See the Book of Kells and Long Room
The Book of Kells, considered one of Ireland’s greatest cultural treasures, is an illuminated manuscript dating back to the 9th century. It is housed in the Old Library at Trinity College and is a must-see for anyone interested in art, history, or Irish culture.
The manuscript contains the four Gospels of the New Testament, and is renowned for its intricate and ornate design.
Upon entering the Old Library you’ll be directed to a museum exhibit that eventually leads to the Book of Kells. You can’t photograph the book itself and it’s held in an extremely dark room to better preserve its contents.
After seeing the book you’ll have an opportunity to explore the Long Room which I suspect is the most photographed place on Trinity College’s campus. I did my best to snap a photo that captured the magnitude of the room, but I found it difficult given the hoards of visitors and lack of lighting through much of the space.
Seeing the Long Room was my favorite part of visiting Trinity College so don’t skip out on that part!
Stroll across Ha’Penny Bridge
Ha’Penny Bridge is one of Dublin Ireland’s most iconic landmarks, spanning the River Liffey and connecting the north and south sides of the city. Built in 1816, the once called Wellington Bridge later got its name from the half-penny toll that was once charged for crossing it.
Today the Ha’Penny Bridge still serves as one of the primary pedestrian routes for crossing the Liffey into the Temple Bar area of Dublin. After visiting Dublin myself I must say it’s nearly impossible to explore the city without crossing Ha’Penny Bridge at least a few times!
Take a tour of the Guinness Storehouse
The Guinness Storehouse, located in the heart of Dublin Ireland at St. James’s Gate, is a must-visit attraction for beer lovers and those interested in the history of Ireland’s most famous beverage.
The interactive, seven-story museum takes you on a journey through the brewing process, the history of Guinness, and its impact on Irish culture. At the end of the tour, you can enjoy a complimentary pint of Guinness at the Gravity Bar, which offers stunning panoramic views of the city.
You can book your Guinness Storehouse experience with a larger tour group or buy your ticket directly from Guinness. This is a great way to kick off your evening before heading out for a night out in the Temple Bar area!
As a pro tip – the storehouse has great on-site dining options so consider showing up hungry with time to catch a meal here.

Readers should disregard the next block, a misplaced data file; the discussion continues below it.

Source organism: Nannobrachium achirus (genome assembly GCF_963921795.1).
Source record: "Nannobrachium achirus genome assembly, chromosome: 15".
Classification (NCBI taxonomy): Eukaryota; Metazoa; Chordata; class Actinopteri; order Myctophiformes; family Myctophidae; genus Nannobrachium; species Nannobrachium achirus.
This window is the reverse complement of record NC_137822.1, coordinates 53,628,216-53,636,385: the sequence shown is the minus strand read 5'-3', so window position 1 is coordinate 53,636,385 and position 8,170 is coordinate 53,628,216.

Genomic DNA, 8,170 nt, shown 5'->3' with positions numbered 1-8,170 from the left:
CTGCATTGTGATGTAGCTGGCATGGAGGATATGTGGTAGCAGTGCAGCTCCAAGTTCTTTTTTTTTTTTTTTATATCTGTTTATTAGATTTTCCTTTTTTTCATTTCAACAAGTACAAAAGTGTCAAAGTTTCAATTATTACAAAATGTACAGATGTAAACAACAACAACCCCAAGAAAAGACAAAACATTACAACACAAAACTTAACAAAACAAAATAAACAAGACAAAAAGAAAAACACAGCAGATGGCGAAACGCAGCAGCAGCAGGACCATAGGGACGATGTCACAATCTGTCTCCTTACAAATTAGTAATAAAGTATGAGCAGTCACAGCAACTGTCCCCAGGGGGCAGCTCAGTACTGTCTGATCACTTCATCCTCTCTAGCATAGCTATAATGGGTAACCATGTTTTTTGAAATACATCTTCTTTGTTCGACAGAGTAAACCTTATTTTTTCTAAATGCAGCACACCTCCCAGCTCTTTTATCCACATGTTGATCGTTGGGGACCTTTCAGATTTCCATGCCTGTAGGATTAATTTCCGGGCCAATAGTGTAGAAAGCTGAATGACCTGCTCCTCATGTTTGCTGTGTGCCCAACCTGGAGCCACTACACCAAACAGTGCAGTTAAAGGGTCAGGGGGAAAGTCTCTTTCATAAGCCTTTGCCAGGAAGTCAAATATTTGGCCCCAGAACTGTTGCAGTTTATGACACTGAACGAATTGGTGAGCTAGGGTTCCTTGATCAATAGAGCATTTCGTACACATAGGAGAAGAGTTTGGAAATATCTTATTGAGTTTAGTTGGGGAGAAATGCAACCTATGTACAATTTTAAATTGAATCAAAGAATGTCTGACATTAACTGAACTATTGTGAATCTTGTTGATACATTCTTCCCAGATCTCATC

Visit the Jameson Distillery for a tasting
A visit to the Jameson Distillery at Bow Street offers a unique insight into the world of Irish whiskey and the history of the Jameson brand. The distillery dates back to 1780 and offers guided tours that take you through the whiskey-making process, from grain to glass.
The distillery offers a variety of tasting options that will fit different budgets. Just be sure to book your ticket in advance since these tastings do sell out. Consider making new friends with a group tasting or purchase your ticket directly from Jameson.
Experience the Glasnevin Cemetery
Glasnevin Cemetery is an important historical site in Dublin Ireland, serving as the final resting place for many of Ireland’s notable figures, including political leaders, writers, and revolutionaries.
The cemetery also houses the O’Connell Tower, a 55 meter (180 ft) tall monument dedicated to Daniel O’Connell, a 19th-century Irish political leader.
Guided tours of the cemetery can be booked directly with Glasnevin at their website.
Alternatively you can grab a parking spot across the street and explore the beautiful cemetery grounds by yourself like I did. Once you’re finished, be sure to pop into the cemetery cafe to grab a coffee or a light snack!
Explore the National Botanic Gardens of Ireland
The National Botanic Gardens, located near the Glasnevin Cemetery of Dublin Ireland, is a lush oasis showcasing a diverse collection plant species from around the world.
Weather in Dublin can be unpredictable but if you visit during the shoulder or summer seasons then you should have some windows of sunshine. Visiting the National Botanic Gardens of Ireland are great way to spend an afternoon outdoors taking in the cool Irish summers while enjoying one of Dublin’s most perfectly manicured green spaces.
Hang out in St. Stephen’s Green
St. Stephen’s Green is a picturesque, 22-acre public park located in the heart of Dublin Ireland. A visit to the park offers a peaceful retreat from the busy city streets, with its manicured lawns, geese filled ponds, and tree-lined pathways.
The park features several monuments and sculptures, including a memorial to the victims of the Great Famine and a statue of Irish poet W.B. Yeats. St. Stephen’s Green is a popular spot for locals to hangout during the warmer summer months and when I visited was quite busy in the early evening.
Walk through Dublin Castle
Dublin Castle, located in the heart of the city, is an iconic landmark rich in cultural history and architectural beauty dating back to the 13th century.